Is there a ‘best time’ to make a sales call? I guess, in practice, it’s when your prospect or customer is available and in buying mode! But, that’s a pretty hard thing to establish unless you have the world’s most effective crystal ball.
I often hear statements such as “We should never call on a Friday afternoon as a lot of people leave early” Or, “Don’t call at lunchtime as everyone is out”. Another good one is “Never call first thing Monday morning as people are just back in from the weekend and sorting out their week”.
I’ve also heard “August is a bad time since people are away”. And, “Forget calling between the last week of December and the second week of January as people shoot off early for Christmas and some come back late.”
Don’t let limiting beliefs derail your sales efforts
If I had a pound for every time I’ve heard those comments over the past 17 years, I probably wouldn’t need to run my business. I could retire on these earnings.
What’s more, it isn’t just customers that tell me. I’ve had telemarketers come to me and tell me dejectedly ‘no-one is in today’. I love that comment and my initial reaction is always to say:
“What, no one at all? No-one is in the office in any of the companies you’ve called? And, is that definitely 100% going to be the case for the whole day?”
Very regularly, they see the absurdity of what they’ve said and, lo and behold within no time at all, up pops a fresh hot new business appointment!
The issue I have with all of the above is that they are what are called ‘Limiting Beliefs’. Now, I’m no expert on Neuro Linguistic programming and limiting beliefs (which is from where the expression comes), but we all make assumptions about things that risk being fundamentally wrong. And, sales is a discipline where this is often the case and this is a seriously flawed strategy.
Check out our video on ‘Are you making excuses for your lack of growth?’
Play the numbers game
You need to play the numbers game. Whilst there may be some evidence to support the fact that you’re going to get a higher proportion of people away on holiday in August, or if you call at 5.45 on Christmas Eve, that doesn’t mean everyone is away. And, whilst business perhaps slows down in August and at Christmas, sometimes that means we have more time to talk. And, in traditionally quiet periods, does it definitely mean that those you manage to speak to won’t be at all receptive? Where is all of that written in the stars?
We had an occasion where a prospect, for one of our clients, answered the phone on Christmas Eve (after umpteen previous calls over several weeks which were supposed to be prime calling hours) and said to our telemarketer “Oh, go on then. The mince pies and mulled wine have just come out in the office. Let’s get a date in the diary for January”.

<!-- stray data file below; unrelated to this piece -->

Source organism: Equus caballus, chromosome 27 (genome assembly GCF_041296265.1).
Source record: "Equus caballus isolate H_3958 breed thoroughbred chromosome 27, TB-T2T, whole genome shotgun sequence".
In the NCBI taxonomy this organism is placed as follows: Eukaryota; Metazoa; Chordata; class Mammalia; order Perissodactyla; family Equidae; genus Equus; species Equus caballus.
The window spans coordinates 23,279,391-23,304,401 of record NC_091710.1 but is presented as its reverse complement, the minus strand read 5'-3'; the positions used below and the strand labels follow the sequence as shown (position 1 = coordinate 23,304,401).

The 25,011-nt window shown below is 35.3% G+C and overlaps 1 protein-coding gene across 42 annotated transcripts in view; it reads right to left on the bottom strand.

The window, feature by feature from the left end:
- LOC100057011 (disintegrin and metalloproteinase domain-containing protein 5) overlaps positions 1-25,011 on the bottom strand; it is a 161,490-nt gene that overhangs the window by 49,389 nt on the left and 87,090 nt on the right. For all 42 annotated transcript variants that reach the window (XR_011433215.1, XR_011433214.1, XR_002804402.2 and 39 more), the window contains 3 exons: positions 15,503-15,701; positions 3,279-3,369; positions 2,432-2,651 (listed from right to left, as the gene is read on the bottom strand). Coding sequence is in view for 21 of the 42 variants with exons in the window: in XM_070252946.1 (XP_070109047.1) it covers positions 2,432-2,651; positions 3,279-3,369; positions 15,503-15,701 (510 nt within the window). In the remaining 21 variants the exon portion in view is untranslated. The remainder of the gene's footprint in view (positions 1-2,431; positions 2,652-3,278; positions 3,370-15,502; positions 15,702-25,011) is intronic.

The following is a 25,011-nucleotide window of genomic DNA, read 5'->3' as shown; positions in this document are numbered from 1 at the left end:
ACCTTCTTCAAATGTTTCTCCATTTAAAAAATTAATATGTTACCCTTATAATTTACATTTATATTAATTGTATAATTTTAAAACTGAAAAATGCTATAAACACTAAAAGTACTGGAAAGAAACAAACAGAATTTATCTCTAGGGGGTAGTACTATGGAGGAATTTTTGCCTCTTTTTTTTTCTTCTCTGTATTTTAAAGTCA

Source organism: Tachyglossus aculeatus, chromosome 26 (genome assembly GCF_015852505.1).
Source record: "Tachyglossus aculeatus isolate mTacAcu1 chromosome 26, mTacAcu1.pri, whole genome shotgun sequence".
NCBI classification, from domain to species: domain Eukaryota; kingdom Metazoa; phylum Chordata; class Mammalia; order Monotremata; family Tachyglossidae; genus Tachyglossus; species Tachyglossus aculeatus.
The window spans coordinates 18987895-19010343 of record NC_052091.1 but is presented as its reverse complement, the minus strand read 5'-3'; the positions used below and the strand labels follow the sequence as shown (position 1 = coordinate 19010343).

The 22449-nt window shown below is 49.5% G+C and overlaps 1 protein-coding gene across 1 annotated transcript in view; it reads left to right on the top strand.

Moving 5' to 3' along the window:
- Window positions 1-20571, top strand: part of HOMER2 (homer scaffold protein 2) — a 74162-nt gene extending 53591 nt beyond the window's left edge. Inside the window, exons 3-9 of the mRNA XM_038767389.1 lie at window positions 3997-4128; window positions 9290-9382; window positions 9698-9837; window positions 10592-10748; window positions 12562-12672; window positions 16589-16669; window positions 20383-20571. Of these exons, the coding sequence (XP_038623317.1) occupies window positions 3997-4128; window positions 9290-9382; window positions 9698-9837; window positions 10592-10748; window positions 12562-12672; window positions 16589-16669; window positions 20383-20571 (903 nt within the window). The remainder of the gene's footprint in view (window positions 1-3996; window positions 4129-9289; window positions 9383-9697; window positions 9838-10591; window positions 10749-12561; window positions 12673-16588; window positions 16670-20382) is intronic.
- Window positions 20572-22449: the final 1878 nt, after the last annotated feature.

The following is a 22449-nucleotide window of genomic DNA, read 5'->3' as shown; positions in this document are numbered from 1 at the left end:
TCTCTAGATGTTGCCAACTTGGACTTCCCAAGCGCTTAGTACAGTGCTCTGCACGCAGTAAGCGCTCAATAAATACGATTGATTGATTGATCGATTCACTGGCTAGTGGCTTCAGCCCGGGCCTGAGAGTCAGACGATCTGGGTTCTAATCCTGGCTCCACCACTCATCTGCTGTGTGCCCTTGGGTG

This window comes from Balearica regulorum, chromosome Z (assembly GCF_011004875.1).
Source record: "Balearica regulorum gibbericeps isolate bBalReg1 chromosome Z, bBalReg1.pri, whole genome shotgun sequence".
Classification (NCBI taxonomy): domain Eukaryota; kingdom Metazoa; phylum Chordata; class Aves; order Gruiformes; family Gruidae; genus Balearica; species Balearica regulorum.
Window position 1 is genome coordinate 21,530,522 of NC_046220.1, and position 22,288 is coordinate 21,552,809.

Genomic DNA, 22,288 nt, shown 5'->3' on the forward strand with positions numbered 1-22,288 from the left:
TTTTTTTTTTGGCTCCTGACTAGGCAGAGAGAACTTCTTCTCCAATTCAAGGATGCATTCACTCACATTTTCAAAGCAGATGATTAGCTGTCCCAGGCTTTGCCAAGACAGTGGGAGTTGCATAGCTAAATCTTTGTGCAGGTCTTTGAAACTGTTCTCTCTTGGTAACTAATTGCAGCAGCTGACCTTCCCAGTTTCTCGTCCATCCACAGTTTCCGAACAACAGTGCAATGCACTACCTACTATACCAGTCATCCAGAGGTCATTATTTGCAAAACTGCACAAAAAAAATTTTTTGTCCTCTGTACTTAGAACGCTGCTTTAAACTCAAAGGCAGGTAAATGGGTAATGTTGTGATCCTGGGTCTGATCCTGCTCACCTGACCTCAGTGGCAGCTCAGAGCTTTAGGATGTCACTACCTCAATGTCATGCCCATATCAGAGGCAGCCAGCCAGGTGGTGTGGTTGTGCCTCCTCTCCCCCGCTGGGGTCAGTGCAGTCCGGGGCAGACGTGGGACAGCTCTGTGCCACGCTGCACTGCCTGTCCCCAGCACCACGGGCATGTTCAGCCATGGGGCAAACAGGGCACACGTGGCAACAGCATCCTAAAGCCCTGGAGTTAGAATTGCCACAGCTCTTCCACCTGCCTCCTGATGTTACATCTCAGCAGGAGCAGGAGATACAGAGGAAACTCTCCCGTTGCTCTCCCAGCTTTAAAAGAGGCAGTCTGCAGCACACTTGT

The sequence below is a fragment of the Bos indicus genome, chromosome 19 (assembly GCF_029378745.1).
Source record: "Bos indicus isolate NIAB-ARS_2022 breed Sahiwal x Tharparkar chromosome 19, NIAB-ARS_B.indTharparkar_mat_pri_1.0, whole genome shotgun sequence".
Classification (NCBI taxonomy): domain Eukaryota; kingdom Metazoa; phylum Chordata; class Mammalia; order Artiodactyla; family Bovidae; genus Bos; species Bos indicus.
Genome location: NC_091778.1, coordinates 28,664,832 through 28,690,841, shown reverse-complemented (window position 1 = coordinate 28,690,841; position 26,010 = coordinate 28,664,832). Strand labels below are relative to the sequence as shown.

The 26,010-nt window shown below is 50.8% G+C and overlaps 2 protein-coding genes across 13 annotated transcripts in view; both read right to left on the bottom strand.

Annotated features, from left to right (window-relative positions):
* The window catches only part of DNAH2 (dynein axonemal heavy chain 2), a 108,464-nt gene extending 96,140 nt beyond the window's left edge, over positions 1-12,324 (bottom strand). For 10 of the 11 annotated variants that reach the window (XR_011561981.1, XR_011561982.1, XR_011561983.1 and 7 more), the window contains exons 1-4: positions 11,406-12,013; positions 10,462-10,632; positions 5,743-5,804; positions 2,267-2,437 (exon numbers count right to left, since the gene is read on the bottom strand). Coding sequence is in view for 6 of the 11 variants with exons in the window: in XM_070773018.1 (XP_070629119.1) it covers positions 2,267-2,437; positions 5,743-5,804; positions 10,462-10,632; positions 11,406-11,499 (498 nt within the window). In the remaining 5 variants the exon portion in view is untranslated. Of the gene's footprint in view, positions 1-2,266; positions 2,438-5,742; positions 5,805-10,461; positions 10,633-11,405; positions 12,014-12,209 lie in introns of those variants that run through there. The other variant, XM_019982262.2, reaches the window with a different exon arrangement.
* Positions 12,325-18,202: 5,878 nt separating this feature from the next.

The fact is that if you make sufficient calls, you will reach enough people whichever time of the day or year you call.
Quieter periods offer opportunities
Now, I’m not saying we’ve just uncovered the answer to all lead generation puzzles. But, what I am saying is that it’s a fallacy to think that no-one is in over the lunch period. Sometimes, like right now as I’m writing this blog, business people are sitting at their desk over lunch, grabbing some soup and a sandwich (and an apple and an orange in my case as I have a healthy appetite) and checking emails or browsing LinkedIn. They’re reading blogs (hopefully like this one) and will, therefore, be more likely to pick up the phone than when head down in an important task or when they’re in interminable meetings. The recipient of your call may well be more open to talking than at busier times.
For B2B calling as opposed to B2C, where high volumes of calls may well lead to KPIs that inform and drive future call scheduling and staffing levels, ratios just don’t support the fact that there are perfect times to call and times to absolutely avoid picking up the phone.
What we do know is that if you concentrate all of your efforts on calling at times that historically have proven unsuccessful, then it isn’t a limiting belief that’s your problem. It’s more like to be the madness of doing the same thing over and over, failing, and expecting different results. Of course, business development, like most things, is about trial and error. It’s about testing the best approach. It’s about evaluating what works and what delivers the best return on investment.
But, my message is to not be fooled into thinking all lead generation stops for Christmas parties (even big companies only have one party if I’m not mistaken) mince pies and mulled wine. Yes. More people may be at lunch with suppliers and customers over the festive season. But, if you halt all new business efforts until the New Year, be aware that your successful and active competitors won’t be thinking that way! And, you could lose out as they look more keen to win the business.
So, don’t let limiting and incorrect assumptions get in your way about the “best” time to make a sales call. Just get on and make those calls.